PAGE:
The day dawned bright and clear, my last full day in China. I felt a little sad but there was no time to indulge in that feeling. I had a long meeting with the students scheduled and a talk to give. There was a little free time that morning and I used it productively to finalize my presentation and do a little packing. The car arrived and I headed off to Wenzhou University to join the others.
The presentation was in the afternoon so first, to fortify ourselves, we went for lunch. Dr. Jin San Zhang, our host, had wisely chosen a restaurant off the beaten track close to the University. It was next to a quiet stream at the base of the surrounding green hills. I saw a couple of men sitting on the bank fishing contently. It was an idyllic setting.
The weather being nice we decided to sit outside under an awning. The food was brought. It consisted mainly of several preparations of noodles and duck and a couple of large beer bottles. We helped ourselves. Conversation flowed. I took some pictures. We then took a small walk beside the water. Soon it was time to head over to the University.
The students were waiting in a large conference room. It was packed with a few standing at the back. The talk must have been well advertised and popular. I noted the presence of large posters with the famous ‘Hammer and Sickle’ motif in the room and took a picture. There were several of these throughout the campus. It was ubiquitous.
Dr. Zhang welcomed and introduced Dr. Richard Grose and me, the two speakers.
Before beginning my lecture, I presented a book of Bengali short stories translated into English titled “Treasures from Bengal”. I had done several of the translations myself. Jin San accepted it on behalf of the students and said it would be kept in the library for all to read.
I then launched into my talk on “How to write good scientific papers”, a subject of prime importance to science graduate students. I had made a set of slides with the salient points and used a published paper as an example to illustrate the points.
I concluded by stressing the need to (1) generate good data and (2) know good English. That way, one can use the data to write a paper in English suitable for publication in a top tier science journal. This was well received.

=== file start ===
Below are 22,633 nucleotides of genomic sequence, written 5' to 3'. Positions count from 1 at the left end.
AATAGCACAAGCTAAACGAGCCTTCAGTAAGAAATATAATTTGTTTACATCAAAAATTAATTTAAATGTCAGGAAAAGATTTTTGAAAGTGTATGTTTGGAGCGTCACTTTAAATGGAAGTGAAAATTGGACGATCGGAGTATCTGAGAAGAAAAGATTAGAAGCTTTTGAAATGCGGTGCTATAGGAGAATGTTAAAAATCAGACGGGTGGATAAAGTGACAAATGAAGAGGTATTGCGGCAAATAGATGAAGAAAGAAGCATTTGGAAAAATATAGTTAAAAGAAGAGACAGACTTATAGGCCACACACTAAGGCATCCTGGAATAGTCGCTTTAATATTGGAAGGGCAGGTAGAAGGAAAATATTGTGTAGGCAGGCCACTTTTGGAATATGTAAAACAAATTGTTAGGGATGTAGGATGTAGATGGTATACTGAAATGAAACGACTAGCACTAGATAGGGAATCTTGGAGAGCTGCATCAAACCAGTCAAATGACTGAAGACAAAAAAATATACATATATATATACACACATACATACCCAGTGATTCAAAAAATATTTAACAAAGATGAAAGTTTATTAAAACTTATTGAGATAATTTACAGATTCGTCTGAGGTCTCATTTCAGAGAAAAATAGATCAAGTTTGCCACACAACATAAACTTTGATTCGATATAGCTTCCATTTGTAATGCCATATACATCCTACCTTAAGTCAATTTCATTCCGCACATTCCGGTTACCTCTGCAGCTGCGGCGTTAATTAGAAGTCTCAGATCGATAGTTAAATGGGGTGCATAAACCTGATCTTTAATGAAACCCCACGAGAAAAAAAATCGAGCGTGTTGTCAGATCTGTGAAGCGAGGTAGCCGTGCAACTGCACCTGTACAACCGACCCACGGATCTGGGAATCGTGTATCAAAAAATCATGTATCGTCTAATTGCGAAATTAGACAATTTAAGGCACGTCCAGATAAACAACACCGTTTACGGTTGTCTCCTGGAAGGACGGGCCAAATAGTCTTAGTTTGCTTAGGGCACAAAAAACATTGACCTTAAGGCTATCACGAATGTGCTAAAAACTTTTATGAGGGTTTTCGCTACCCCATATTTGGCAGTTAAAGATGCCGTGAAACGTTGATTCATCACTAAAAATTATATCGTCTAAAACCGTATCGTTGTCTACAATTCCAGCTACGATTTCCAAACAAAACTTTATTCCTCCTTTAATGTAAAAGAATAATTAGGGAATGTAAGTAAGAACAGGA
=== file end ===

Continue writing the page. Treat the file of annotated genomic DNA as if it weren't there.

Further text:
That was my last talk and a long one. I had been looking forward to this presentation but at the end felt a little drained as one feels at the end of a well-run marathon. I spent some time chatting with the students answering their many questions. Soon it was time for dinner.
We chose a quiet place and ordered. To celebrate the occasion, someone had brought two bottles of excellent Chinese liquor. I had been warned about drinking bouts in China. The liquor is really potent and if not careful, one can drink oneself under the table. So I carefully took small sips whenever anyone proposed a toast which was often. The toasts were ceremoniously performed by holding the small glasses with the tips of the fingers and clinking them. I enjoyed the drinks. They were sweet, strong and very satisfying. I closed my eyes and let the feeling and memory sink in.
Soon it was time to head for the hotel. I said good bye to everyone present and thanked them for their company and camaraderie. I especially thanked Jin San Zhang for his invitation, hospitality and masterful handling of the conference.
At the hotel I finished packing, set the alarm clock on my cell phone and fell asleep. I had an early flight the next morning heading home.
To be continued.